Breaking News – Full Federal Court Confirms Patentability of Isolated Genes

by K&L Gates LLP
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Yvonne D'Arcy v Myriad Genetics Inc & Anor (5 September 2014)

A five-judge bench of the Full Court of the Federal Court of Australia (Full Court) has today unanimously decided that Myriad Genetics Inc's (Myriad) patent covering the isolated BRCA1 gene (Patent) is patentable subject matter in Australia.

The Full Court elected not to follow the reasoning of the U.S. Supreme Court, when it found in 2013 that certain claims of a closely related U.S. Patent of Myriad were invalid, as the claim to isolated nucleic acid was a claim to a "product of nature" and not patentable subject matter.

The key issue for determination by the Full Court under Australian law was whether the invention in the Patent - which claimed isolated nucleic acids, including isolated DNA and RNA - constitutes a 'manner of manufacture' for the purposes of section 18(1)(a) of the Patents Act 1990 (Cth) (Act). The nucleic acids claimed in the Patent (Invention) are naturally occurring materials that have been 'isolated', which essentially means that they have been extracted from cells obtained from the human body and purged of other biological materials with which they were associated.

At first instance, Justice Nicholas found that the Invention constituted a 'manner of manufacture' and, therefore, the Patent was valid. The Federal Court of Australia (Court), therefore, dismissed the application to revoke the Patent. The Full Court agreed with the trial judge's finding that the Patent was valid and dismissed the appeal.

The Full Court confirmed that the test for whether an invention was a manner of manufacture turned on whether it resulted in an artificial state of affairs providing a new and useful effect that is of economic significance, which is the test set out in the National Research Development Corporation Case (NRDC Case).

Background

The claims of the Patent relate to isolated nucleic acid coding for mutant or polymorphic BRCA1 gene. These mutations in the BRCA1 gene can serve as indicators of a woman's risk of developing breast cancer, among other things.

In the first instance decision, the Court said that there were three considerations that supported its finding that the Invention was a 'manner of manufacture':

  • The Australian High Court has indicated in the NRDC Case that the concept of what constitutes a 'manner of manufacture' has a 'broad sweep', to encompass developments in technology that are, by their nature, often unpredictable.
  • Because the DNA and RNA in the Invention does not naturally exist outside of human cells – but requires human intervention in order to exist – it is an artificially created state of affairs.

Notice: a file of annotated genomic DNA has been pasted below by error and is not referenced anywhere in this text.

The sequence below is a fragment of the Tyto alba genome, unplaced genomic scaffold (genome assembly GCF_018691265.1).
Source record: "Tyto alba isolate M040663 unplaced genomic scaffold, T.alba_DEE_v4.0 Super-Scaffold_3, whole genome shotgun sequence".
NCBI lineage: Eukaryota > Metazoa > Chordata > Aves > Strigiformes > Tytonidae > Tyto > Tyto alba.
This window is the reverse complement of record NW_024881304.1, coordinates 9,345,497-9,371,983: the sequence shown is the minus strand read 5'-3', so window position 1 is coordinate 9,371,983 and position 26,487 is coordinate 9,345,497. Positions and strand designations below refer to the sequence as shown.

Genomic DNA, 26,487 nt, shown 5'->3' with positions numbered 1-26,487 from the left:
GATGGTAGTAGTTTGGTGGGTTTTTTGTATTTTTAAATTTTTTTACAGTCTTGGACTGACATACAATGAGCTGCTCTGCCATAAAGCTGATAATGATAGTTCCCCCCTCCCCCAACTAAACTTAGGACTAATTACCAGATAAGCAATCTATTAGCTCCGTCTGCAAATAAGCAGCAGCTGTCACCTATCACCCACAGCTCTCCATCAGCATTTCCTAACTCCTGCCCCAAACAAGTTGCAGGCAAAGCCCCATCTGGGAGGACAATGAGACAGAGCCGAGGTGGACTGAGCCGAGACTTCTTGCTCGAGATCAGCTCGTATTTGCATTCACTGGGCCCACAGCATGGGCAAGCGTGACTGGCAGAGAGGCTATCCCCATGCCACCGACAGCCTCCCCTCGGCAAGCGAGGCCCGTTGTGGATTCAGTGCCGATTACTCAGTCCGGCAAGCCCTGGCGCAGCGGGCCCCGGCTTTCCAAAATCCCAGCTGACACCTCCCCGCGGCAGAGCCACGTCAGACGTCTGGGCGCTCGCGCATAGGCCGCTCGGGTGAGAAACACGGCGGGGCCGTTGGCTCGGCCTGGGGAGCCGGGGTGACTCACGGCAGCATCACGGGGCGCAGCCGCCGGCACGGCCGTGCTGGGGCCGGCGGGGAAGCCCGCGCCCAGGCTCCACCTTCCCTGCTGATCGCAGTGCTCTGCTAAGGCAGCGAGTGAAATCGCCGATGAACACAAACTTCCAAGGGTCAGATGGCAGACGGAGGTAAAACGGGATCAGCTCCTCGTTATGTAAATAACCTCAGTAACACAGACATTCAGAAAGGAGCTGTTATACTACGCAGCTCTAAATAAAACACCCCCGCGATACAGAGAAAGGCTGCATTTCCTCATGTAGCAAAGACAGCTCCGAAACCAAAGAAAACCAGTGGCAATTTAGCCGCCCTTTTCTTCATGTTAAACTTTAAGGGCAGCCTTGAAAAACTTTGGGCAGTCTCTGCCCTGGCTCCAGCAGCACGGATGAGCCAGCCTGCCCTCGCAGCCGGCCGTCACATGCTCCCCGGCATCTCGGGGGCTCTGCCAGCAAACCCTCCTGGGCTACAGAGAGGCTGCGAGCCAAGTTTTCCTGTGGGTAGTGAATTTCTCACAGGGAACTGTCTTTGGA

• It would be a very odd result if a person whose skill and effort culminated in the isolation of a DNA sequence could not be independently rewarded by grant of a patent because the isolated sequence was held to be inherently non-patentable.

At first instance the Court did affirm that naturally occurring DNA and RNA as they exist inside the cells of a human body are not patentable. However, it also pointed out that the Court was not required to ask whether a composition of matter is a "product of nature" for the purpose of deciding whether or not it constitutes patentable subject matter.

The Full Court has reiterated that view in delivering its reasons in Court, finding that: "…the isolated nucleic acid, including cDNA, has resulted in an artificially created state of affairs for economic benefit. The claimed product is properly the subject of letters patent."

Next Steps – Further Appeal Possible
Either party may seek special leave to appeal the Full Court's decision to the High Court of Australia.

Impact on Gene Patenting
Unless this decision is successfully appealed, it will stand to affirm that isolated genetic material of the type in the Patent can be a manner of manufacture capable of patent protection. More broadly, this decision appears to support the proposition that, where human intervention is required to isolate an otherwise naturally occurring substance or organism from its usual surroundings and chemical associations, the isolated material could constitute patentable subject matter.

We have also previously written about the first instance decision and its potential impact of this dispute on gene patenting here.

DISCLAIMER: Because of the generality of this update, the information provided herein may not be applicable in all situations and should not be acted upon without specific legal advice based on particular situations.

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